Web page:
Mourinho searching for answers as life after Drogba proves difficult
Everton 1 Chelsea 0
When Jose Mourinho first arrived in English football, his side carried the destructive energy of a force 10 hurricane. The second coming currently resembles a mild breeze.
Where once Chelsea bulldozed, bullied and snarled their way to victories at the toughest venues, at Goodison Park on Saturday they possessed all the threat of an erratic lawnmower.
They are a team that leaves occasionally pretty impressions on the turf rather than cutting it up and making it bleed. This is Chelsea 2013 AD: After Drogba.
The Chelsea supporters who believed the mere presence of Mourinho would trigger a return to 2004-2006 must recognise the incompleteness of the reunion.
Roman Abramovich's Chelsea without Didier Drogba is like Dr Frankenstein separated from the monster.
Although they were gifted two easy chances by Everton in the first half, both squandered by debutant Samuel Eto'o, there was a timidity and inefficiency to the Chelsea performance which rarely, if ever, existed during Mourinho's first spell.
The ultimate managerial gladiator must reconstruct the conquests of the past without his mighty battleaxe.
Once they fell behind to Steven Naismith's header in first-half injury time, it was surprising and disconcerting how little imagination or productivity there was in pursuit of an equaliser. Tim Howard had no cause to claim for overtime.
Despite insisting there was freakishness to the defeat (his calculator inexplicably counted 21 attempts on goal), Mourinho veered close to admitting he is making do with what he has for now rather than oversee a squad of his own design.
Rafa Benítez made exactly the same complaint on his arrival, although no-one at Stamford Bridge seemed inclined to listen when he said it.
Chelsea's squad resembles a luxury car showroom where every desirable model does exactly the same thing.
In signing Eto'o, who was short of sharpness and a yard of pace from the incarnation we saw at Barcelona and Inter Milan, Mourinho has simply sought an upgrade on Fernando Torres rather than pursue the forlorn hope of finding another Drogba.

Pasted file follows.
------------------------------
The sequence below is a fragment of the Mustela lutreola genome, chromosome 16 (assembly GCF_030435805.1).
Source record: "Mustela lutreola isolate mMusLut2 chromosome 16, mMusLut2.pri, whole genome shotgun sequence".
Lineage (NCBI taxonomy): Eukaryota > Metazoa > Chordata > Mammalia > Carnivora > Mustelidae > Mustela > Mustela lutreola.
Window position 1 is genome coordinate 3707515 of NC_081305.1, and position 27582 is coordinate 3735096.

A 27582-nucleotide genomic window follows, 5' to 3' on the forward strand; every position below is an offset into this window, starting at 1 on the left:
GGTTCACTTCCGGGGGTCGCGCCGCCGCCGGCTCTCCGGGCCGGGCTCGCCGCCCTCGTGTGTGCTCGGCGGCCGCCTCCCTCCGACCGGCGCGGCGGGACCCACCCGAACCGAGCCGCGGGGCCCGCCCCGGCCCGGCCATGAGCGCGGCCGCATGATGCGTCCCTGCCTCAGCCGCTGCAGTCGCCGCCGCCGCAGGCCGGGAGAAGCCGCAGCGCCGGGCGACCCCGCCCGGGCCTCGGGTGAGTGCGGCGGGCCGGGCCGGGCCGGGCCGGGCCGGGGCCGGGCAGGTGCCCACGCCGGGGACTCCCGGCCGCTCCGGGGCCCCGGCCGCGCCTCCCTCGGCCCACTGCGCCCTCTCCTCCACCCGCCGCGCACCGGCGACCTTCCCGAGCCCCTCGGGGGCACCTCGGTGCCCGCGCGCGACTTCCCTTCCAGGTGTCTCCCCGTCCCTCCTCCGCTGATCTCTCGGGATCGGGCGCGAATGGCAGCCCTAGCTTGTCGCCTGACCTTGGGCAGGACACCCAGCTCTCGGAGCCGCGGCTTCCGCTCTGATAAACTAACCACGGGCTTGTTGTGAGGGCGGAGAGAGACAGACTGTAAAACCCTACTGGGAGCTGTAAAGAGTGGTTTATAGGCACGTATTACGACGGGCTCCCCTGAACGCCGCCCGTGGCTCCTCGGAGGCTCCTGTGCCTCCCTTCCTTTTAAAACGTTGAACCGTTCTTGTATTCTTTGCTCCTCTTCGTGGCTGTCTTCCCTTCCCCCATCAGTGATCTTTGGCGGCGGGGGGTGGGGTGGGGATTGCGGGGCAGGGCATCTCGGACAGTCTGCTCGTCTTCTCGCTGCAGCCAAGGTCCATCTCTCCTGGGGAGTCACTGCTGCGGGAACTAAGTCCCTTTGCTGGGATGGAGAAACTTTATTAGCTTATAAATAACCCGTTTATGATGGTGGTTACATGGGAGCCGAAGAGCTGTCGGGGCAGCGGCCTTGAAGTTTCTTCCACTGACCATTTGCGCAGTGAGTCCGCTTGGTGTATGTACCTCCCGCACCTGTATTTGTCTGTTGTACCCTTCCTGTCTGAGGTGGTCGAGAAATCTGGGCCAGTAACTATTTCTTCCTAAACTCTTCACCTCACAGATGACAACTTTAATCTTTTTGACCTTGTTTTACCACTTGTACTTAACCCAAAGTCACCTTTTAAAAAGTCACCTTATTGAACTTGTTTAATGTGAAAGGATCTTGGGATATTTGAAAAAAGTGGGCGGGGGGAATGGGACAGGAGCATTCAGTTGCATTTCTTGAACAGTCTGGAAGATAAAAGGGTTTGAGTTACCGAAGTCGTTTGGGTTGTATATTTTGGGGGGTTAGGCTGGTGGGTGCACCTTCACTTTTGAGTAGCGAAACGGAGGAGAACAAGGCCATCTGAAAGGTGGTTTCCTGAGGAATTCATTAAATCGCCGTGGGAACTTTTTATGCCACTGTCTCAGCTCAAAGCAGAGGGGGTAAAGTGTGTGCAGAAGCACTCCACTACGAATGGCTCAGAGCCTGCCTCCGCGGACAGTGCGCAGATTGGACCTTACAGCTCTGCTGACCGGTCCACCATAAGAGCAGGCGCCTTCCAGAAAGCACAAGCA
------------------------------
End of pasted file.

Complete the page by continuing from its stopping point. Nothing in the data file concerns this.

It does make the decision to allow Romelu Lukaku leave on loan more bewildering. The Belgian was unveiled as an Everton player before kick-off.
"No, no. They are not the same profile. It is one thing to be the same kind of body – it is another to be the same kind of player. They are completely different," asserted Mourinho on Lukaku.
"Drogba made his history in here and Drogba is gone. Now there is no Drogba.
"I enjoyed that period of my career, but that period has gone. There is no way back.
"We have a different profile of player and we have to play according to the qualities of these players.
"We are not unbeatable. This is a different team. I came here to work with time, to develop the players and play the best they and we can. We have to be effective, be adult and not to be naive. We have to transform the beautiful football we played into goals.
"I am happy to work the team in that direction. There were some fast combinations and it was very nice. But it is also very nice when the ball touches the net.
"We have what we have. We have to work this way and, one day, we are going to score four or five."
Martinez's first league win was more like a one of those industrious victories of the David Moyes era than of impending Spanish revolution.
The thrill for Everton is the points were secured despite obvious limitations. Nikica Jelavic's highly developed skills for anonymity mean Everton have effectively played with no striker all season, but the midfielders and defenders excelled.
None more so than Gareth Barry. You will not see a more accomplished debut than his. He has sacrificed the possibility of Champions League football this season to join Everton, but, having surveyed the title candidates, is predicting the most open Premier League season on record.
"Nobody is that stable and nobody looks like they will run away with it," said Barry. "That means there could be a surprise this season, you never know, and from an Everton point of view we want to get into the mix and finish as high as we can."
Rather like Mourinho, Martinez does not yet possess the personnel to impose his favoured vision, but he is adept at shifting tactical formations.
Naturally, the Everton boss rejected the notion Chelsea are somewhat easier to resist nowadays.
"When you've got Samuel Eto'o, Fernando Torres or Demba Ba, I don't think they are suffering," he said.
"I think that would be very critical of them. They won the Europa League without Drogba last season."
It is the Premier League Mourinho was brought back to regain, however. Early indicators suggest it is going to be more challenging this time around. (© Daily Telegraph, London)